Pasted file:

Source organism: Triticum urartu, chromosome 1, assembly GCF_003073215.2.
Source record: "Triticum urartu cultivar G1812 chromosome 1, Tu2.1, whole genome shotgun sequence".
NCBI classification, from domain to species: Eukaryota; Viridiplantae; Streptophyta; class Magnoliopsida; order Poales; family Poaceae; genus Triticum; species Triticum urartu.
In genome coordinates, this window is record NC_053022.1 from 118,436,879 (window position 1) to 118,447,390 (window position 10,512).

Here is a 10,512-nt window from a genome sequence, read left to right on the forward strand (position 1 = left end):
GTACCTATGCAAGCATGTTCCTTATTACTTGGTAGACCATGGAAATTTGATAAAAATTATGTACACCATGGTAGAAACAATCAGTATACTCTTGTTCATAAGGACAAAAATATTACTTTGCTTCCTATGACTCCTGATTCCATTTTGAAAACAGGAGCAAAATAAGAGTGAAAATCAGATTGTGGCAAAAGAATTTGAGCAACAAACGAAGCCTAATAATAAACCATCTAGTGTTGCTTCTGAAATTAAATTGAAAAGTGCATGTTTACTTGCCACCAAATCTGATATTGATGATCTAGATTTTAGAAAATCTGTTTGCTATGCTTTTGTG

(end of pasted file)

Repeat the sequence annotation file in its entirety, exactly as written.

Source organism: Triticum urartu, chromosome 1, assembly GCF_003073215.2.
Source record: "Triticum urartu cultivar G1812 chromosome 1, Tu2.1, whole genome shotgun sequence".
NCBI classification, from domain to species: Eukaryota; Viridiplantae; Streptophyta; class Magnoliopsida; order Poales; family Poaceae; genus Triticum; species Triticum urartu.
In genome coordinates, this window is record NC_053022.1 from 118,436,879 (window position 1) to 118,447,390 (window position 10,512).

Here is a 10,512-nt window from a genome sequence, read left to right on the forward strand (position 1 = left end):
GTACCTATGCAAGCATGTTCCTTATTACTTGGTAGACCATGGAAATTTGATAAAAATTATGTACACCATGGTAGAAACAATCAGTATACTCTTGTTCATAAGGACAAAAATATTACTTTGCTTCCTATGACTCCTGATTCCATTTTGAAAACAGGAGCAAAATAAGAGTGAAAATCAGATTGTGGCAAAAGAATTTGAGCAACAAACGAAGCCTAATAATAAACCATCTAGTGTTGCTTCTGAAATTAAATTGAAAAGTGCATGTTTACTTGCCACCAAATCTGATATTGATGATCTAGATTTTAGAAAATCTGTTTGCTATGCTTTTGTG